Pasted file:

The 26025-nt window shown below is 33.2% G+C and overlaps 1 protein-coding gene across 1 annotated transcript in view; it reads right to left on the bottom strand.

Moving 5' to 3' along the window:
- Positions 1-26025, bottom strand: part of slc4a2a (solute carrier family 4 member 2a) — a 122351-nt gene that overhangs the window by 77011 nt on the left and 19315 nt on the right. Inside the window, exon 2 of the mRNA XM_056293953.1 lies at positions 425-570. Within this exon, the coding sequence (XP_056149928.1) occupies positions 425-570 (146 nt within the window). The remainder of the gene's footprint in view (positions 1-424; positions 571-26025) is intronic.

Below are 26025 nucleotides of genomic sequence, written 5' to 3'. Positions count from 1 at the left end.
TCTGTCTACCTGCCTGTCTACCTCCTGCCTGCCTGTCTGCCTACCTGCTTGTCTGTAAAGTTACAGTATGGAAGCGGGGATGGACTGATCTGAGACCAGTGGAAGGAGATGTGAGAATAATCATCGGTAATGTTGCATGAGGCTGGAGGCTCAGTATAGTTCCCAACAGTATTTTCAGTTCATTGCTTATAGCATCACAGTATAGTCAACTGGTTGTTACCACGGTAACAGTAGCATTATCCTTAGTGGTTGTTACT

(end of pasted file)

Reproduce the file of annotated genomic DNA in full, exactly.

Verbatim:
The 26025-nt window shown below is 33.2% G+C and overlaps 1 protein-coding gene across 1 annotated transcript in view; it reads right to left on the bottom strand.

Moving 5' to 3' along the window:
- Positions 1-26025, bottom strand: part of slc4a2a (solute carrier family 4 member 2a) — a 122351-nt gene that overhangs the window by 77011 nt on the left and 19315 nt on the right. Inside the window, exon 2 of the mRNA XM_056293953.1 lies at positions 425-570. Within this exon, the coding sequence (XP_056149928.1) occupies positions 425-570 (146 nt within the window). The remainder of the gene's footprint in view (positions 1-424; positions 571-26025) is intronic.

Below are 26025 nucleotides of genomic sequence, written 5' to 3'. Positions count from 1 at the left end.
TCTGTCTACCTGCCTGTCTACCTCCTGCCTGCCTGTCTGCCTACCTGCTTGTCTGTAAAGTTACAGTATGGAAGCGGGGATGGACTGATCTGAGACCAGTGGAAGGAGATGTGAGAATAATCATCGGTAATGTTGCATGAGGCTGGAGGCTCAGTATAGTTCCCAACAGTATTTTCAGTTCATTGCTTATAGCATCACAGTATAGTCAACTGGTTGTTACCACGGTAACAGTAGCATTATCCTTAGTGGTTGTTACT